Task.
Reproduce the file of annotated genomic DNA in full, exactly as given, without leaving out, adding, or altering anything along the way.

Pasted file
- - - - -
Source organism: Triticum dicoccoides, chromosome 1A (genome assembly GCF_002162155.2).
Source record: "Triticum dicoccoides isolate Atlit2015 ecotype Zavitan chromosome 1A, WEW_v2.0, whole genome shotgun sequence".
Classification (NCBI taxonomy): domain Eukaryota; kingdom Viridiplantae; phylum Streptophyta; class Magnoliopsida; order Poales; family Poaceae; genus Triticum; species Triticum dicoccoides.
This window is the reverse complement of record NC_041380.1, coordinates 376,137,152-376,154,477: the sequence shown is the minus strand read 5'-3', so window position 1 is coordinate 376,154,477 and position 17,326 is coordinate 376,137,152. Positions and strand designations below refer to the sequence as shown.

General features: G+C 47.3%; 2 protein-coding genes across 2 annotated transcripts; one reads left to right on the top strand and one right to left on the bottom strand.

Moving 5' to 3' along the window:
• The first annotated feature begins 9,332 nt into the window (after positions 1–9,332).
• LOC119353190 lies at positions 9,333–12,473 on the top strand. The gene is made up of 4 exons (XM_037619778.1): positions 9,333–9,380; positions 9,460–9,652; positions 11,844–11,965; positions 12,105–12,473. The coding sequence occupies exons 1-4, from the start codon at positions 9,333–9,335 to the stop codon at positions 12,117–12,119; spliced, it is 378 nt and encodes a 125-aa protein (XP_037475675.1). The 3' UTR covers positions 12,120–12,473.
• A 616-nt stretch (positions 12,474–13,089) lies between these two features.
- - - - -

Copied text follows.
Source organism: Triticum dicoccoides, chromosome 1A (genome assembly GCF_002162155.2).
Source record: "Triticum dicoccoides isolate Atlit2015 ecotype Zavitan chromosome 1A, WEW_v2.0, whole genome shotgun sequence".
Classification (NCBI taxonomy): domain Eukaryota; kingdom Viridiplantae; phylum Streptophyta; class Magnoliopsida; order Poales; family Poaceae; genus Triticum; species Triticum dicoccoides.
This window is the reverse complement of record NC_041380.1, coordinates 376,137,152-376,154,477: the sequence shown is the minus strand read 5'-3', so window position 1 is coordinate 376,154,477 and position 17,326 is coordinate 376,137,152. Positions and strand designations below refer to the sequence as shown.

General features: G+C 47.3%; 2 protein-coding genes across 2 annotated transcripts; one reads left to right on the top strand and one right to left on the bottom strand.

Moving 5' to 3' along the window:
• The first annotated feature begins 9,332 nt into the window (after positions 1–9,332).
• LOC119353190 lies at positions 9,333–12,473 on the top strand. The gene is made up of 4 exons (XM_037619778.1): positions 9,333–9,380; positions 9,460–9,652; positions 11,844–11,965; positions 12,105–12,473. The coding sequence occupies exons 1-4, from the start codon at positions 9,333–9,335 to the stop codon at positions 12,117–12,119; spliced, it is 378 nt and encodes a 125-aa protein (XP_037475675.1). The 3' UTR covers positions 12,120–12,473.
• A 616-nt stretch (positions 12,474–13,089) lies between these two features.